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More Electricity from Wind & Solar than Nuclear for 1st Time in USA

During the first four months of 2022, electrical generation by renewable energy sources accounted for over 25% of the nation’s electricity. In April alone, renewables accounted for 29.3% — an all-time high.

And for the first time ever, the combination of just wind and solar produce more electricity in April than the nation’s nuclear power plants — 17.96% more.

This is according to a SUN DAY Campaign analysis of data in EIA’s Electric Power Monthly report. The report also reveals that during the first third of this year, solar (including residential) expanded by 28.93%, while wind increased by 24.25%. Combined, solar and wind grew by 25.46% and accounted for more than one-sixth (16.67%) of U.S. electrical generation (wind: 12.24%, solar: 4.43%).

Hydropower also increased by 9.99% during the first four months of 2022. However, wind alone provided 70.89% more electricity than did hydropower. Together with contributions from geothermal and biomass, the mix of renewable energy sources expanded by 18.49% and provided 25.52% of the nation’s electricity during the first four months of 2022.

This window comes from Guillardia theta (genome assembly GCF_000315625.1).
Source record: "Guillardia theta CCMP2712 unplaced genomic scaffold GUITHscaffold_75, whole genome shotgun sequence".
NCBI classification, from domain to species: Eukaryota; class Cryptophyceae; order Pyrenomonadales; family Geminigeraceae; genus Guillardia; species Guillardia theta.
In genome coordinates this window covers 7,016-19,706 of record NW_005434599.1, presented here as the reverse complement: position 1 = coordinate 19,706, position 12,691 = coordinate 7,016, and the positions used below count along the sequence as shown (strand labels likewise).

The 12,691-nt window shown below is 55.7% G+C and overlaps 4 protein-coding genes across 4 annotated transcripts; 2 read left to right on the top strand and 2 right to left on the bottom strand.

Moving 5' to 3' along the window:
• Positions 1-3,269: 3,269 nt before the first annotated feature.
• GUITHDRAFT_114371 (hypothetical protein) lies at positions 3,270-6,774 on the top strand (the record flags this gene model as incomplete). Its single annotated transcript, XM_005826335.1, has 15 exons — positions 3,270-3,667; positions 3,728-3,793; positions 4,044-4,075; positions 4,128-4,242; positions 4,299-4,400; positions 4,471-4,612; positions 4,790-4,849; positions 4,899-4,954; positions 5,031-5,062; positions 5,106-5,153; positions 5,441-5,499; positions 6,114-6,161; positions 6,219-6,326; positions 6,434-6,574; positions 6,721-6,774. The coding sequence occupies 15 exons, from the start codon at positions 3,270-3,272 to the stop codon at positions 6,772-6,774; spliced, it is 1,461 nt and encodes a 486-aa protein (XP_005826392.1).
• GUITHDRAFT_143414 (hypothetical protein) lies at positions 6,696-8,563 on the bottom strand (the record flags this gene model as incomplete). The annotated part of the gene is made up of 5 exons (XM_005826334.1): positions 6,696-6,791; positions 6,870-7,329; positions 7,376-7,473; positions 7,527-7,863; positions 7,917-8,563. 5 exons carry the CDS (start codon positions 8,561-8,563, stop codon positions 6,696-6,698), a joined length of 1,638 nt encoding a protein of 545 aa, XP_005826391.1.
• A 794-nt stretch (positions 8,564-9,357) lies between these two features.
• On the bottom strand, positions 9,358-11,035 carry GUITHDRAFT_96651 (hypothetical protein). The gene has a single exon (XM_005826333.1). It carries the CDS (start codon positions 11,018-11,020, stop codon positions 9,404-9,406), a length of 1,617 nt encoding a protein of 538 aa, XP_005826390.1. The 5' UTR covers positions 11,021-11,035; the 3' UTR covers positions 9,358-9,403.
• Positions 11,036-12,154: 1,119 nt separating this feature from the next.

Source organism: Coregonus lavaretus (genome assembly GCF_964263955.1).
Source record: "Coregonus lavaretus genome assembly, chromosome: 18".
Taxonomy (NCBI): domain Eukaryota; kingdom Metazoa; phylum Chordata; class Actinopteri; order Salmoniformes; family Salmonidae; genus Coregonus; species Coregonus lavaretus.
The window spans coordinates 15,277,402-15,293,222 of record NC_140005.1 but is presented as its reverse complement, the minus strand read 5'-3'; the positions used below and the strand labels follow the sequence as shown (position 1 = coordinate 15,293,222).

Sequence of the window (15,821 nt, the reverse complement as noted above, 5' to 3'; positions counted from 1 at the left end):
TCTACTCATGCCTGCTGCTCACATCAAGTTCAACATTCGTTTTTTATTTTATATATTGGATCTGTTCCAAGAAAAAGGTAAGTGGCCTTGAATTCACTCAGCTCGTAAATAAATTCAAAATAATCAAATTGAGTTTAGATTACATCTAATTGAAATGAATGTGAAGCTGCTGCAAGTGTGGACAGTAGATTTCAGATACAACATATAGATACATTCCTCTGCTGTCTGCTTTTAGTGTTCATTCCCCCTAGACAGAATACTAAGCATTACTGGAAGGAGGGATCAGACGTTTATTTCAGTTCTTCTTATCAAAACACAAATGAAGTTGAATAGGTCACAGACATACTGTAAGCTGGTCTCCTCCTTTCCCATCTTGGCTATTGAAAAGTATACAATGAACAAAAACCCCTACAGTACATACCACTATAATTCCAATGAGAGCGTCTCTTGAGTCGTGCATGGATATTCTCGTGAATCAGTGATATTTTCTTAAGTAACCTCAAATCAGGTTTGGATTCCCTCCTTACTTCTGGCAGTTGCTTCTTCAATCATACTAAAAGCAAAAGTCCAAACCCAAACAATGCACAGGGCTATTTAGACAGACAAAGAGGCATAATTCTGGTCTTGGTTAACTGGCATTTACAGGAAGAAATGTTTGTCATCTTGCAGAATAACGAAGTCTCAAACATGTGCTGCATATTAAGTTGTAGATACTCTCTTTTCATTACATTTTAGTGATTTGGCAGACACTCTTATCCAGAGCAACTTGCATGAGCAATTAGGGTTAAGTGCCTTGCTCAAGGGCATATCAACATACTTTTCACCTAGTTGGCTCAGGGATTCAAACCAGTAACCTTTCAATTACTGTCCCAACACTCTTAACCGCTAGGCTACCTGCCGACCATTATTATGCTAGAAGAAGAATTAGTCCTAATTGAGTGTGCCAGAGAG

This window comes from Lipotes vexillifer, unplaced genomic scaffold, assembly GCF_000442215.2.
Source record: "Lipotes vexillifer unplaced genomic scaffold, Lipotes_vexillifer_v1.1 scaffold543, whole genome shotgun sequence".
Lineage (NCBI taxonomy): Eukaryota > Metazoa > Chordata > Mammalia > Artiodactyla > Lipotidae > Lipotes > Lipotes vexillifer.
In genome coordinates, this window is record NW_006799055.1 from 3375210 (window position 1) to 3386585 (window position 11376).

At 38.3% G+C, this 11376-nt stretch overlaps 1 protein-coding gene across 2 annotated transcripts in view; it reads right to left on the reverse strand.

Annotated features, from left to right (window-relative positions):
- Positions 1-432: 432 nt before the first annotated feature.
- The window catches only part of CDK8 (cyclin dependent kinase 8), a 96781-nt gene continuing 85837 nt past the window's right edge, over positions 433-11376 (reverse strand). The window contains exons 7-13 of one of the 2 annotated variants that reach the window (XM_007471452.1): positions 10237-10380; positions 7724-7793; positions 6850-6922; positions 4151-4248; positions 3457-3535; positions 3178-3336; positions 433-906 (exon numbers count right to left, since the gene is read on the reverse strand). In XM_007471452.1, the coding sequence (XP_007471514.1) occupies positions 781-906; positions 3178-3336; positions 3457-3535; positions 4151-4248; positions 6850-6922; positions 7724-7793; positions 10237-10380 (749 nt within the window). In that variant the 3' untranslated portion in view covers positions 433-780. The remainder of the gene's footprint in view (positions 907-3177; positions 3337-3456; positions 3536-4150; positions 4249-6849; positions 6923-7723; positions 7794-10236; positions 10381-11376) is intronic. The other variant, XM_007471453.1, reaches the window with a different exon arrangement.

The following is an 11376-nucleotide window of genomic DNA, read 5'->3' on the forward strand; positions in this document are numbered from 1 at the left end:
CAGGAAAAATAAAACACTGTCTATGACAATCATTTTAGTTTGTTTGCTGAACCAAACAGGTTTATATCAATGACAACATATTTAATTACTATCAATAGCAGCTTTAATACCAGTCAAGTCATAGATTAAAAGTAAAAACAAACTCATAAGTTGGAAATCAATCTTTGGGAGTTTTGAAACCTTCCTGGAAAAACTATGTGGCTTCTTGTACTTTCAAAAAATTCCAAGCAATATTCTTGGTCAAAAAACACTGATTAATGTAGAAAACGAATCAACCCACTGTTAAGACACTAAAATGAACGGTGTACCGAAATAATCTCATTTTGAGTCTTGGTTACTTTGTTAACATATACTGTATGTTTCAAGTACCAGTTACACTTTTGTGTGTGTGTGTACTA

For the first third of the year, renewables outpaced coal and nuclear power by 26.13% and 37.80% respectively. In fact, electrical generation by coal declined by 3.94% compared to the same period in 2021 while nuclear dropped by 1.80%.

“Notwithstanding headwinds such as the COVID pandemic, grid access problems, and disruptions in global supply chains, solar and wind remain on a roll,” noted the SUN DAY Campaign’s executive director Ken Bossong. “Moreover, by surpassing nuclear power by ever greater margins, they illustrate the foolishness of trying to revive the soon-to-retire Diablo Canyon nuclear plant in California and the just-retired Palisades reactor in Michigan rather than focusing on accelerating renewables’ growth.”

News item from SUN DAY

 
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